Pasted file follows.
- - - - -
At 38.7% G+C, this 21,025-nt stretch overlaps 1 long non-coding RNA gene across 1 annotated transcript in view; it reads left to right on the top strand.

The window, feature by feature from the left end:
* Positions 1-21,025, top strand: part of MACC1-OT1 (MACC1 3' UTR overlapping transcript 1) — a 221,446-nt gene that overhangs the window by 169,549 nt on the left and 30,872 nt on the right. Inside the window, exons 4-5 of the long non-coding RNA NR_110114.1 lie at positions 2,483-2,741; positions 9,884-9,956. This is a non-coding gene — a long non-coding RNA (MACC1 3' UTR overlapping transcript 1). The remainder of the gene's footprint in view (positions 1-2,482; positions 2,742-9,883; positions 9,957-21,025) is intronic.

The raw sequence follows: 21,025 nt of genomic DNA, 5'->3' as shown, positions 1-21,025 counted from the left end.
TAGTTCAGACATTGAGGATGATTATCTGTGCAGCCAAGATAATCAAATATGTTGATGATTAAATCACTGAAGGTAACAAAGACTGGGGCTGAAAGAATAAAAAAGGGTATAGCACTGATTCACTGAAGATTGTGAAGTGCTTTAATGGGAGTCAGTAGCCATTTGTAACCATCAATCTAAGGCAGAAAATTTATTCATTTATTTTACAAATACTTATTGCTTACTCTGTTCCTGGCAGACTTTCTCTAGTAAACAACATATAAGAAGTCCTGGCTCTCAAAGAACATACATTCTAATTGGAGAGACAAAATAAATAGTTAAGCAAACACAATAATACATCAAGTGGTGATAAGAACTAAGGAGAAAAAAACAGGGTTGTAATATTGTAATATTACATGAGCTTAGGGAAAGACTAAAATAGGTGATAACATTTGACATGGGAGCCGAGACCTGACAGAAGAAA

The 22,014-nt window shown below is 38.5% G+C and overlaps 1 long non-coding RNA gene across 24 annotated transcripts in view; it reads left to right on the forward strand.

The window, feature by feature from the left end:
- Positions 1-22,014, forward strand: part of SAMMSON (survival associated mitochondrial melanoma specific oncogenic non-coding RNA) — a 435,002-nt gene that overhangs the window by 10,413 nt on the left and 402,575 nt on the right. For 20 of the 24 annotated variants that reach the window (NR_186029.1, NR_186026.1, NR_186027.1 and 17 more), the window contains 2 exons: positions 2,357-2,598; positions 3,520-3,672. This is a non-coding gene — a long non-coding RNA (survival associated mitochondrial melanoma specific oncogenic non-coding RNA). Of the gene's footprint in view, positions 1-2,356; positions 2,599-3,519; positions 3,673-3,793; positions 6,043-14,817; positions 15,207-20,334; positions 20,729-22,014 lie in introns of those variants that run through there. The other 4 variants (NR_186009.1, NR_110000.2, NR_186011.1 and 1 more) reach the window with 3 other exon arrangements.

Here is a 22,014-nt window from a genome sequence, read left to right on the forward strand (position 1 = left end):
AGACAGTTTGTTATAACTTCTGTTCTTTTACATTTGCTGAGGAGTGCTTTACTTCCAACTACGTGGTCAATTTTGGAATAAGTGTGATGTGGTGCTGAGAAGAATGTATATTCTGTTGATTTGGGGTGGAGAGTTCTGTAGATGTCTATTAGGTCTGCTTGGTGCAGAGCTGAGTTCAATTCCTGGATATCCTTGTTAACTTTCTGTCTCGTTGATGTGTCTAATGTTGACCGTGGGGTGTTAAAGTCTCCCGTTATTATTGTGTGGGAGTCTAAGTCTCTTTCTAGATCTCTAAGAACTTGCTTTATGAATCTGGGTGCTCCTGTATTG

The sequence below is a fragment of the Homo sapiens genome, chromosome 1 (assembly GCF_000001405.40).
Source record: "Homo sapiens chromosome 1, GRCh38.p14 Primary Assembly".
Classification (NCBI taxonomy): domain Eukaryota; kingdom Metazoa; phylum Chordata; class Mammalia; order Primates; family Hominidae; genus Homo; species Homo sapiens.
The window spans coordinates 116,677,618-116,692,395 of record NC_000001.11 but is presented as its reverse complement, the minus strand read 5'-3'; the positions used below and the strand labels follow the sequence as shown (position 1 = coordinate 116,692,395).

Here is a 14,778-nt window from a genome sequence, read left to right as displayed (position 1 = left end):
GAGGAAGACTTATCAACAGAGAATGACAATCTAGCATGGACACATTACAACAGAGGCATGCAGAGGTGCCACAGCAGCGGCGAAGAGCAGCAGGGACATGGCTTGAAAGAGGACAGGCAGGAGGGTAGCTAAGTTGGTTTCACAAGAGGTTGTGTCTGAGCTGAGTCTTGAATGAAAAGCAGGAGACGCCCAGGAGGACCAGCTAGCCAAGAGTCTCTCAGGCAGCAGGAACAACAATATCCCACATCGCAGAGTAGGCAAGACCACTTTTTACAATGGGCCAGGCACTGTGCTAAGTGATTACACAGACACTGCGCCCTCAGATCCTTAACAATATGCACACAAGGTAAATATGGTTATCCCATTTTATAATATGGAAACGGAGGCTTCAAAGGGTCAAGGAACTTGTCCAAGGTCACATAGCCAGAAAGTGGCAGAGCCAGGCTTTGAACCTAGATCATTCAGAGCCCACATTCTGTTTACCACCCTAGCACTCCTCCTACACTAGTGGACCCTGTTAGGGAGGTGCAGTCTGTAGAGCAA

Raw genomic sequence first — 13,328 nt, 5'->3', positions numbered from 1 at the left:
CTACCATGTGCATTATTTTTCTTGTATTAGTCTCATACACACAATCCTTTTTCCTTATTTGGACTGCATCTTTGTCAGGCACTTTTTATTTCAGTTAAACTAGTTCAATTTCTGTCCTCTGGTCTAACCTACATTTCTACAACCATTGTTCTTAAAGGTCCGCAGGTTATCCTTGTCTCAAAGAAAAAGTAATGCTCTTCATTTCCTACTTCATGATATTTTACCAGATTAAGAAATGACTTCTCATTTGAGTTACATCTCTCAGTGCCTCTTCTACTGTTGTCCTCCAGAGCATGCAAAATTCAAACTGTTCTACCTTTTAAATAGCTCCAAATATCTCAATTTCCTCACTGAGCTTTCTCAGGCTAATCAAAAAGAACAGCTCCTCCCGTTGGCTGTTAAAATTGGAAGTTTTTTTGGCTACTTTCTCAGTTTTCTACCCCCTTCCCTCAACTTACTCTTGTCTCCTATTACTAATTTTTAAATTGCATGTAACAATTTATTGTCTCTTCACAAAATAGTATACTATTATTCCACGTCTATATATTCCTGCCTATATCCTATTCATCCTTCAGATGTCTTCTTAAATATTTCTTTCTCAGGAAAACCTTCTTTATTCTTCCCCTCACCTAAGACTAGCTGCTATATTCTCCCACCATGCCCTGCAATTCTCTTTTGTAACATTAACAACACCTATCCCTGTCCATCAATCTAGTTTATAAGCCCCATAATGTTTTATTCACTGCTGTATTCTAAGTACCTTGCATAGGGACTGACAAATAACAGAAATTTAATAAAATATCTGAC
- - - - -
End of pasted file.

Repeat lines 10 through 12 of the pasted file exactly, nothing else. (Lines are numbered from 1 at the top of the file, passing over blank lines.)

AGACAGTTTGTTATAACTTCTGTTCTTTTACATTTGCTGAGGAGTGCTTTACTTCCAACTACGTGGTCAATTTTGGAATAAGTGTGATGTGGTGCTGAGAAGAATGTATATTCTGTTGATTTGGGGTGGAGAGTTCTGTAGATGTCTATTAGGTCTGCTTGGTGCAGAGCTGAGTTCAATTCCTGGATATCCTTGTTAACTTTCTGTCTCGTTGATGTGTCTAATGTTGACCGTGGGGTGTTAAAGTCTCCCGTTATTATTGTGTGGGAGTCTAAGTCTCTTTCTAGATCTCTAAGAACTTGCTTTATGAATCTGGGTGCTCCTGTATTG

The sequence below is a fragment of the Homo sapiens genome, chromosome 1 (assembly GCF_000001405.40).
Source record: "Homo sapiens chromosome 1, GRCh38.p14 Primary Assembly".